Students at a high school in Florida are now “tracked” by grade-point average, attendance and other data points in a program that determine where they can eat lunch and whether they get other perks as well.
FOX 13 in Pasco County reported that Hudson High School officials recently started the program with the belief that it will encourage students not deemed to be on track to step up their performance, though some students told the news station that that wasn’t likely to happen.
Students at Hudson are deemed to be “on track” if they have, among other things, a grade-point average of at least 2.0 with no F’s and no more than four absences from any class. Such a designation – which comes with an ID and wristband – allows students to eat outside the cafeteria and awards them special things, such as free admission to sporting events.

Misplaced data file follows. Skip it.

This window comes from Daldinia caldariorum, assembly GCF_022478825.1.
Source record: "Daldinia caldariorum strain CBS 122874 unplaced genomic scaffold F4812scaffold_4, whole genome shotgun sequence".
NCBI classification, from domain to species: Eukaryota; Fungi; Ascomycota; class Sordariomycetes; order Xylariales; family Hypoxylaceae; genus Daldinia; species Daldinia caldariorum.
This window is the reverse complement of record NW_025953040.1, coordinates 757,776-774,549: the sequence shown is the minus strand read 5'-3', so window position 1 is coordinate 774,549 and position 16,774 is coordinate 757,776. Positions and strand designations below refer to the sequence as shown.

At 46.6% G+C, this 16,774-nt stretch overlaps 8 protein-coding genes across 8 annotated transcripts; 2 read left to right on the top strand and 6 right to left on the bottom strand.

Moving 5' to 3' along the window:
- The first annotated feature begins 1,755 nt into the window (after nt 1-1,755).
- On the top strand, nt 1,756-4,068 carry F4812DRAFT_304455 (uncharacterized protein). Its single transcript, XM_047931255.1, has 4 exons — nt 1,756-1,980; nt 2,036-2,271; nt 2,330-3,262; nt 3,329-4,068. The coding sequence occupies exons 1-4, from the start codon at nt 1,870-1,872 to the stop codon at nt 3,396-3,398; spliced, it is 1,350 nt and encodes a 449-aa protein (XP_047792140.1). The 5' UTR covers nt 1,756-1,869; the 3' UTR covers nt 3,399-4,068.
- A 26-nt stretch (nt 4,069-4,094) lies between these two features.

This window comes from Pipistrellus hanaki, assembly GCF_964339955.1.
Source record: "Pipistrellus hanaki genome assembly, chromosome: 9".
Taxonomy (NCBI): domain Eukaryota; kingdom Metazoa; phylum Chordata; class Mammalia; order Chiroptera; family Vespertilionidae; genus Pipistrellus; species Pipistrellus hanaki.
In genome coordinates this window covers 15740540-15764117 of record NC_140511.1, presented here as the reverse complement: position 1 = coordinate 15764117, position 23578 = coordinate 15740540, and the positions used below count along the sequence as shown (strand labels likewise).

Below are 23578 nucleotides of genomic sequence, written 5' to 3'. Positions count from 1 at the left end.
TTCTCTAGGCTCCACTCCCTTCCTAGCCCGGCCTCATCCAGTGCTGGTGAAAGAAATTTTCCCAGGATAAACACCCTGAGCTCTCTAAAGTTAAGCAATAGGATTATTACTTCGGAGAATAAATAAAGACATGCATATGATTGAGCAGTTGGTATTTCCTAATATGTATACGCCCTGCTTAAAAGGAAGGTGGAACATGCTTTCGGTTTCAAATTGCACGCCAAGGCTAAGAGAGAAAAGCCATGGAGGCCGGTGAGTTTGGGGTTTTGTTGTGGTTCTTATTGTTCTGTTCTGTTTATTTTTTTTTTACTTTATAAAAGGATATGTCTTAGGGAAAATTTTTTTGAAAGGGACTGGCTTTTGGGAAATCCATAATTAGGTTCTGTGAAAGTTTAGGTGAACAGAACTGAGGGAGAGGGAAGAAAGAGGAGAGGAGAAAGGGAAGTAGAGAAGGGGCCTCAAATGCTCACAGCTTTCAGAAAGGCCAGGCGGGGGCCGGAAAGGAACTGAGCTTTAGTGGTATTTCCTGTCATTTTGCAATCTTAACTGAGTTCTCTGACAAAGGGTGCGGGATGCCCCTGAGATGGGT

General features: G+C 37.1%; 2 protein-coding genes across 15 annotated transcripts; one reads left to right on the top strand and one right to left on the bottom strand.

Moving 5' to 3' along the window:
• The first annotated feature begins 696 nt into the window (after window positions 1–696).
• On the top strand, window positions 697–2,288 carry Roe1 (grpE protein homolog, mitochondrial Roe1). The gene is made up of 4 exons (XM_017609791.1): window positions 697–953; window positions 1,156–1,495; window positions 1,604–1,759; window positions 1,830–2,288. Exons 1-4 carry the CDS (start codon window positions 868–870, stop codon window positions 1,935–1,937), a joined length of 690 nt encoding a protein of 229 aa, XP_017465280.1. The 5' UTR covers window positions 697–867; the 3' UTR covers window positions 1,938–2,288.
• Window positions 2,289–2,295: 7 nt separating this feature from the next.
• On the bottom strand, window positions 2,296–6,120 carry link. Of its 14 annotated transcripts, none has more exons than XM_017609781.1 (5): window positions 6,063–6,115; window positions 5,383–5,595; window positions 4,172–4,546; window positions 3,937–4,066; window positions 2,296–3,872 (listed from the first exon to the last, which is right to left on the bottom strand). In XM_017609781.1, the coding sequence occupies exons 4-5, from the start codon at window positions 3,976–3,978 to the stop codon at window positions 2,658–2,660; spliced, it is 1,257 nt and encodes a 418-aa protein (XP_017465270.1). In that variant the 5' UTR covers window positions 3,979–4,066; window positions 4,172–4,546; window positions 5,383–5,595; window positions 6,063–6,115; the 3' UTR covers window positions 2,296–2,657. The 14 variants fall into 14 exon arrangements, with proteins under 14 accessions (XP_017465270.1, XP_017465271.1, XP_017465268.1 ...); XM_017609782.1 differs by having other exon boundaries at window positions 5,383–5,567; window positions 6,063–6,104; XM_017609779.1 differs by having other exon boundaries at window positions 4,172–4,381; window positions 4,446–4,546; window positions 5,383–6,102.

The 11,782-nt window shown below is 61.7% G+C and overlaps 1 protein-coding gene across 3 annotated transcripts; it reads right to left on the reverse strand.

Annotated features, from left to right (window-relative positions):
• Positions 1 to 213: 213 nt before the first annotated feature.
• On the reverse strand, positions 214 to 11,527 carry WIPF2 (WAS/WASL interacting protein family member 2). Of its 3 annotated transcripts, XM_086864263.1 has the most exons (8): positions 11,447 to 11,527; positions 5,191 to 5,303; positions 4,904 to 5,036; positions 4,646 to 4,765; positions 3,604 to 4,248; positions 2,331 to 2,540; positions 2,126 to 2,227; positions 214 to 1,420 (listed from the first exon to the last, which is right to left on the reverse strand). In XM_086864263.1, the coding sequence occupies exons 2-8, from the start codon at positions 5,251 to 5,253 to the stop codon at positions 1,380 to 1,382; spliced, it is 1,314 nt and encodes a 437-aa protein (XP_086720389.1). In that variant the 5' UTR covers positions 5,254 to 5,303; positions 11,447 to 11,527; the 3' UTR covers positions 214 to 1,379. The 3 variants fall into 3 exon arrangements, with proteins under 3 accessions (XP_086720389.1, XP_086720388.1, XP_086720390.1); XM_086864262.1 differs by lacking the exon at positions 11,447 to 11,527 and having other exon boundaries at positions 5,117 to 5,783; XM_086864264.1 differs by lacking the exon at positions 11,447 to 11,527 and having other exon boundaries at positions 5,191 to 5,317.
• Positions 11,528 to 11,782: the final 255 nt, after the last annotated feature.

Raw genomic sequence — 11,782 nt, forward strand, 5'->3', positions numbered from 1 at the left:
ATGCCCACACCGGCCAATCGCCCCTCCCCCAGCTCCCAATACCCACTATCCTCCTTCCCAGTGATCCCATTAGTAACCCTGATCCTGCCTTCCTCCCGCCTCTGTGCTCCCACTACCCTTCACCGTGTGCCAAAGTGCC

Those students considered to be essentially off track must stay in the cafeteria for the entire lunch period, according to the station. Students told FOX 13 that the lunchroom has been overcrowded, with some students forced to sit on the floor, because even students allowed to leave the school aren’t.
School officials did not return phone calls and emails to discuss the new program.
The idea of using grades or perceived ability to track students is hardly new. Tracking students, or grouping them in class according to ability, was popular several decades ago. The practice fell out of favor when opponents of the practice said that lower- and low-achieving students actually do better when they are paired with higher-achieving students.
And critics charged that low-achieving students, who were commonly from low-income families and minorities, were often shortchanged by teachers who did not have high expectations for them.